The first time I attended the Anaheim Vineyard, I was pretty overwhelmed. John Wimber, the founder that local church, has made an indelible impact on my life. Though I grew up as a kid in the Vineyard, it wasn’t until around the age of twenty that I read Bill Jackson’s The Quest for the Radical Middle and REALLY began to understand why Wimber had such an impact on my life. I’ve listened to hundreds of hours of his teachings and read all of his books and articles and have interviewed many of the people who were with him back in the day. So naturally, standing in the building that was connected to a move of God that had made such a huge impact in the lives of thousands of people was a big moment for me.

After that Sunday service, which was full of intimate worship and a great message, dozens of people went forward and received prayer. It was your typical Vineyard worship experience. But what stood out to me the most was a short conversation I had after the service. As my wife and I made our way through the bookstore and coffee shop, a man walked up to me and introduced himself to us. His name was Lance Pittluck. Lance asked us if we were new to the Vineyard and showed genuine interest in our lives. When I told him I was a Vineyard pastor, he asked us about our church and what God was doing.

Hilariously, we had no idea who Lance was because on that Sunday they had a guest speaker (Brian Anderson). It wasn’t until later that we figured out he was the Senior Pastor and was one of the dudes I had read about! That example continues to shape my understanding of pastoral ministry and I never want to be a “superhero Christian” or anything like that.

Years later I became friends with Lance and his humility, love, and compassion regularly inspires me as I reflect on his ministry and contribution for the kingdom. I have heard him talk so often about prayer and personal intimacy with Jesus. His own commitment to sharing his faith in the local community inspires me every time I go to one of our local coffee shops or places of business to “work.”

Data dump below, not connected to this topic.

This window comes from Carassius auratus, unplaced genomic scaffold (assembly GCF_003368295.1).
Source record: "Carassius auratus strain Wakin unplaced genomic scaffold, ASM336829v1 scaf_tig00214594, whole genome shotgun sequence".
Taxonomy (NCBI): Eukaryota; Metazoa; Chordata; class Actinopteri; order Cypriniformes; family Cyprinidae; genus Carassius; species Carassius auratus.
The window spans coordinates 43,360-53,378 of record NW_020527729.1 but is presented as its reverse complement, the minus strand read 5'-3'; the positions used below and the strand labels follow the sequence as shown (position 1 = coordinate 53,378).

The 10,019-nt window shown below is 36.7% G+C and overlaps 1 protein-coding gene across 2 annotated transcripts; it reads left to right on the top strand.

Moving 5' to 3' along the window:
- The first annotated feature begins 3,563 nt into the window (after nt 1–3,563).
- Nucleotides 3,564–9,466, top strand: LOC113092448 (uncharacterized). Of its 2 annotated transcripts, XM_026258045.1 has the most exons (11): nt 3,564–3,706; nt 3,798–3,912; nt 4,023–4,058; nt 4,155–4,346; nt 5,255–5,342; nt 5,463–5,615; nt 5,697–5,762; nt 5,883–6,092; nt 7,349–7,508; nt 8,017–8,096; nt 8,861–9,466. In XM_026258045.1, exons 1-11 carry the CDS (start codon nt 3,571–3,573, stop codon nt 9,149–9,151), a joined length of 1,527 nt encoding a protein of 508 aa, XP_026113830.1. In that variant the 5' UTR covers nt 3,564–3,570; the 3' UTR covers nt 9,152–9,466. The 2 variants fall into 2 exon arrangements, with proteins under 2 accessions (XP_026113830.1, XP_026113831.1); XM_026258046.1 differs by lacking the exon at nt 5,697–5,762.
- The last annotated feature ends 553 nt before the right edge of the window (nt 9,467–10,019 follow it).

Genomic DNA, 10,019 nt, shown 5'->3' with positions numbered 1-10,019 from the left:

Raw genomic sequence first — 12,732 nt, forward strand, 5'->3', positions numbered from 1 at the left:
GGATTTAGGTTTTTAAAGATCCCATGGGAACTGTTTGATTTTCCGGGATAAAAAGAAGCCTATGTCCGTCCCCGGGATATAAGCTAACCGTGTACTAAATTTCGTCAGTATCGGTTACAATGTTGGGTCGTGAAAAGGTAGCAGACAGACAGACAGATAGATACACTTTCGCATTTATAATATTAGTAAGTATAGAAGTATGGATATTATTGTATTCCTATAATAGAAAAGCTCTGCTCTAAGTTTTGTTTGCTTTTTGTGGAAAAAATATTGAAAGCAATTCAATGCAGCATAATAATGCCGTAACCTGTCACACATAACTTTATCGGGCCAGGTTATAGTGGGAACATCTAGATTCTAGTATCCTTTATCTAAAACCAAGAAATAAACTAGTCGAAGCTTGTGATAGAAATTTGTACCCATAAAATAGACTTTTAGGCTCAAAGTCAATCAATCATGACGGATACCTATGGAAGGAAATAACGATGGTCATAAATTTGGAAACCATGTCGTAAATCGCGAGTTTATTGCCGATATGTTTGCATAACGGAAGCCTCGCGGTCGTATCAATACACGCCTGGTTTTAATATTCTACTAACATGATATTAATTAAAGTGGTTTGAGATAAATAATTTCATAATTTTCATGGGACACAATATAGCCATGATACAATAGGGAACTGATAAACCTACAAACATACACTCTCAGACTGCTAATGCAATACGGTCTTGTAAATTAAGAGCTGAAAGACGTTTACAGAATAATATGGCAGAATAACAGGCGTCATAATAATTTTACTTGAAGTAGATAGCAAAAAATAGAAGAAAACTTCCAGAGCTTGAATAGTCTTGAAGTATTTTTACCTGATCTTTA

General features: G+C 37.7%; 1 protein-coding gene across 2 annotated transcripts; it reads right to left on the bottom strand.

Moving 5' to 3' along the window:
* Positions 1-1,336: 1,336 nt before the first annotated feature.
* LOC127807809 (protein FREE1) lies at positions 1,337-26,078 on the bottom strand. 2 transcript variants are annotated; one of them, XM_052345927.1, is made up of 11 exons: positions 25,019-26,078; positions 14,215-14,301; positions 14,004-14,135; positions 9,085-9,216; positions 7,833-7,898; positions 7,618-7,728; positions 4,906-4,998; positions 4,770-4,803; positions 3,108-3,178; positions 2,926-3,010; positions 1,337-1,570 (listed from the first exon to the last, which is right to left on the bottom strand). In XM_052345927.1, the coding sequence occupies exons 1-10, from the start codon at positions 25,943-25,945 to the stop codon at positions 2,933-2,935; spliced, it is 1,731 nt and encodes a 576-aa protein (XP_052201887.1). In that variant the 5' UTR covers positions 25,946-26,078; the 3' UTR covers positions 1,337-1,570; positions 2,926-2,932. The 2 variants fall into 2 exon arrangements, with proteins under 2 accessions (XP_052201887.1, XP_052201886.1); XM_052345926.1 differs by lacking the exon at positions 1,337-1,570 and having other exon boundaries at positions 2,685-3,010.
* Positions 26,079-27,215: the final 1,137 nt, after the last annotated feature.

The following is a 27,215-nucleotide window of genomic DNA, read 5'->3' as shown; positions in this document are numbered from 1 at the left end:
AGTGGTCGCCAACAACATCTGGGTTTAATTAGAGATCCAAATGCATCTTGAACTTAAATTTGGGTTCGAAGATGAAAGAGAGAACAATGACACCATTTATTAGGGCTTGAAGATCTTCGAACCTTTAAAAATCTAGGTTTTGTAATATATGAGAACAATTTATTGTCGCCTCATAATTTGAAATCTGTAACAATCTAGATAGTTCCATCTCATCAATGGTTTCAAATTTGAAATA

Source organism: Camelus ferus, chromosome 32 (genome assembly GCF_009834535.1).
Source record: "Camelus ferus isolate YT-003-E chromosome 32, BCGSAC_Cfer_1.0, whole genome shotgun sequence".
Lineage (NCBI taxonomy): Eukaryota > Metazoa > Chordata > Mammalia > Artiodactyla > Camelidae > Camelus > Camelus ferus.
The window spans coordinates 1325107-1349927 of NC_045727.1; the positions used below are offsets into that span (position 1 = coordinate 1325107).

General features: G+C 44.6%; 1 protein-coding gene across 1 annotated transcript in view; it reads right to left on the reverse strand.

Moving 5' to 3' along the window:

Lance’s style of leadership contrasts strongly against the style of leadership where people are self-appointed “apostolic” leaders… people who function as dictators who serve themselves. I’ve watched those types of leaders talk about pursuing their “destiny” and forming “cultures of honor.” Yet what they really tend to mean is that you must honor them and their authority and never ask questions and just need to trust them and keep giving them your money. Why? Because they lead for a different reason with different goals than those of Jesus.

What a difference is found in those two styles of leadership! One seeks to empower people and include them in the work of God’s kingdom and the other seeks to manipulate and use people as stepping stones to further their own little kingdoms. The Apostle Paul contrasts those who “brag about having a spectacular ministry” with those who have a “sincere heart” (2 Cor. 5:12).

I’m not saying that Lance is perfect. I’m just saying that if you are a pastor, be more like Lance.
I’ll write more about this Anaheim stuff soon… because we definitely need to have conversations about this. But for right now… be like Lance.

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